1. I don’t think they have a good understanding of the past. They see an idealised version of the past free from all the problems and failures that were an integral part of that life. Feminism was possible because so many women felt neglected or abused by the male-centric society in which they lived. This was not a few rabble-rousing college women, the problems were many, they ran deep, and most women were unhappy with some aspect of their lives. The situation was like that of any repressed group, and the “revolution” was inevitable.
  2. I don’t think they have biblically valid concepts of marriage or headship. I do think headship in marriage is God ordained, but because I don’t hold to the same radical version I’ve been accused of throwing headship under the bus. Headship is not about being a do-as-I-say-no-mater-what ruler; it’s about being a servant leader. It’s more about love than getting your way, and more about sacrifice than control.
  3. I don’t think what women want, need, or respond to is a “firm but fair” man who expects to be asked “how high” when he says “jump”. Neither do I think saying “you will have sex with me tonight, now get naked and in bed” is the solution to sexual problems. God didn’t design women to want to be bossed around;, He made them co-heirs who are supposed to be a vital and active part of the expansion of His Kingdom on earth. Our failure to understand and live this truth it is part of why the church has become so irrelevant in our world.

All that said, why am I crazy enough to strap a lighting rod on my back and go out into this storm? First because I want those of you who haven’t run across the manosphere to be warned about it. Some of them sound rational on the surface, so beware. Secondly, since we keep having men who ascribe to this making comments I figured I should address it.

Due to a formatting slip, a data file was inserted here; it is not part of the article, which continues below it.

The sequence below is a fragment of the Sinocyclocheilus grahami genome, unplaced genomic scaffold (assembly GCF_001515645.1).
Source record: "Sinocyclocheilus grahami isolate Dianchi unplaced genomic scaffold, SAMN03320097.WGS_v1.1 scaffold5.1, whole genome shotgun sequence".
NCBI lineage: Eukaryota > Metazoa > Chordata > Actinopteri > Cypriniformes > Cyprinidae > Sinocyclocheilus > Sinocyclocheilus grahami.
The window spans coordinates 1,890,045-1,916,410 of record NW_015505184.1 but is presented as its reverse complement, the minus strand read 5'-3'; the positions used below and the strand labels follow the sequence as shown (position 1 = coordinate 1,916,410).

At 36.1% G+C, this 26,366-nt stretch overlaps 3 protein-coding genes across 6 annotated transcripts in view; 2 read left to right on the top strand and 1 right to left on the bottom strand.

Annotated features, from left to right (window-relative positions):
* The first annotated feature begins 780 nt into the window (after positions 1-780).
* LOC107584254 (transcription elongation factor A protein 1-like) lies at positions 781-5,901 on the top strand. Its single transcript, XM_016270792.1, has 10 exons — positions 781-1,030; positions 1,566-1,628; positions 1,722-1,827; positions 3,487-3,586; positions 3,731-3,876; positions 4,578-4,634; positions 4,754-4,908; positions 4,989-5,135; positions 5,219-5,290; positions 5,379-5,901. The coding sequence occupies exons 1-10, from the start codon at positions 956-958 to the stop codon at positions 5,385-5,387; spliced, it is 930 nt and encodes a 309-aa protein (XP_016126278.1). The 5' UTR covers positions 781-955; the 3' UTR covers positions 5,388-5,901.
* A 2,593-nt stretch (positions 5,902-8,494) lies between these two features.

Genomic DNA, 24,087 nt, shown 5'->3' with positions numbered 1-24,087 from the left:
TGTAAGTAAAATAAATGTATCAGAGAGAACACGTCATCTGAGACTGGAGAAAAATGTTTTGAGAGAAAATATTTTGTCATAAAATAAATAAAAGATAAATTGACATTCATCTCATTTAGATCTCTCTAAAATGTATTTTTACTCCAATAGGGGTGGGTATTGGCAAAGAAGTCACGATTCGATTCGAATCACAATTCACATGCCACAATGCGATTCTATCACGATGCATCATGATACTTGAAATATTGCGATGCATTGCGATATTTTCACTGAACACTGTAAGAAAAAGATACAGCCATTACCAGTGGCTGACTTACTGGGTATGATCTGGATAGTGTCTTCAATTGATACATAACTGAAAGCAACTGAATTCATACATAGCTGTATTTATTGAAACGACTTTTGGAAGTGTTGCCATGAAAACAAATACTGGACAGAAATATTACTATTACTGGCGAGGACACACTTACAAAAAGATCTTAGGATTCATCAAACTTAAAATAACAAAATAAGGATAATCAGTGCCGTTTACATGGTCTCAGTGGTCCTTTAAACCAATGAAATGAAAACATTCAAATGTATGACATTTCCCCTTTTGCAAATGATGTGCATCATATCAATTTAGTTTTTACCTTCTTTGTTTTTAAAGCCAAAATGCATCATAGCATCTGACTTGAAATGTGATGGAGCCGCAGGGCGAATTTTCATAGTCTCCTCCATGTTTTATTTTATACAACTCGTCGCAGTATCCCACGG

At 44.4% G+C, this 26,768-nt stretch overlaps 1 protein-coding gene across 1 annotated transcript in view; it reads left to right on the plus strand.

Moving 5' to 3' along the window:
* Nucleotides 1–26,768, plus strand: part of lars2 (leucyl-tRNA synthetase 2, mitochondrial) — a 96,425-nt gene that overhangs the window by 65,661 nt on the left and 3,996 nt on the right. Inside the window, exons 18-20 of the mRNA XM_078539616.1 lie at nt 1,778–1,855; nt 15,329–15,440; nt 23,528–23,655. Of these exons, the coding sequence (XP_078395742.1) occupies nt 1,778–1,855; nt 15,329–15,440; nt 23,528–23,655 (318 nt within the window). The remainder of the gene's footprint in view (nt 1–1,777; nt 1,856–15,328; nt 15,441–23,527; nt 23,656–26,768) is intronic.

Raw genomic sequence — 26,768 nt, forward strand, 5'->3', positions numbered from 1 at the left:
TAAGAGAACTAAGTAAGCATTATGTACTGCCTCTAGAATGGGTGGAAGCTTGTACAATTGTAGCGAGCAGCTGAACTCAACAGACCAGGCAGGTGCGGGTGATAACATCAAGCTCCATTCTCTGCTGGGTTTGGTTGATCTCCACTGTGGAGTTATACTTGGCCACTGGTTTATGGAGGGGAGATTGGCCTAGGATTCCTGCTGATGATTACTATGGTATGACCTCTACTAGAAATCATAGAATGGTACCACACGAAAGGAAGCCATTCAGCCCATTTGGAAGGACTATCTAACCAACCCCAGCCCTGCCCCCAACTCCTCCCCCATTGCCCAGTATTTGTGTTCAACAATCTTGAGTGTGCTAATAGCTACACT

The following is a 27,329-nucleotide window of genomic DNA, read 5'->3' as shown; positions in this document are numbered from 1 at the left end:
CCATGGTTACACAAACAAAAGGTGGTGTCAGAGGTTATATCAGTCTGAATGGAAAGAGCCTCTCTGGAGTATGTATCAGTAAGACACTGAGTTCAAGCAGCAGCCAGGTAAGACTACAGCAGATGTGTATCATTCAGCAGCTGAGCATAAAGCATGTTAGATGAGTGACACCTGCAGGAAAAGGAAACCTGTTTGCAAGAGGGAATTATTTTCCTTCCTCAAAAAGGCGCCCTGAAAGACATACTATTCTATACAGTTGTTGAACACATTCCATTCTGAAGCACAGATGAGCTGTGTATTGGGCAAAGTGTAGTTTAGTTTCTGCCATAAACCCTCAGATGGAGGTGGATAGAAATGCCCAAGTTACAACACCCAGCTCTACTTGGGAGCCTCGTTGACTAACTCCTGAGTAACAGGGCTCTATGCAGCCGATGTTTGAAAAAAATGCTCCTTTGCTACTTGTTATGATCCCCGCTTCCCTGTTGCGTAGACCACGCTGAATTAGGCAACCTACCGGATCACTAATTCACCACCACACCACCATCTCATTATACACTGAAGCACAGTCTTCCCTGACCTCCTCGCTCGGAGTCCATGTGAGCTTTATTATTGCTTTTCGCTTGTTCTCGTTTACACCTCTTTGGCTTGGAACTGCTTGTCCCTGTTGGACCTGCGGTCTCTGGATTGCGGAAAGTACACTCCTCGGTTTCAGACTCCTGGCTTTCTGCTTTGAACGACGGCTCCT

The comments might get heated on this, depending who shows up. If this post gets circulated in the manosphere it could get pretty wild. I reserve the right to ignore things when I feel I’ve already addressed them or suspect my words won’t be heard.

And just for fun:

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97 Comments on “The Manosphere

  1. LynnProulx My concern here is that women ACTUALLY HAVE the option of living in safety. Options for safety are GOOD.

    I would argue your perspectives about how safe women have been in the past and because of that I am grateful that women have a voice, that we have options for safety and that the laws protect us to some degree.

    And, honestly, this talk about restricting women for our own good feels a bit creepy. Having fewer options may make a person “happier,” but who gets to choose which “few options” we have? Surely we are adult enough to think, pray, discuss, etc..

  2. I’d only recently heard the term “manosphere”, and to be honest, it sounded like something from one of Jeff Foxworthy’s redneck jokes.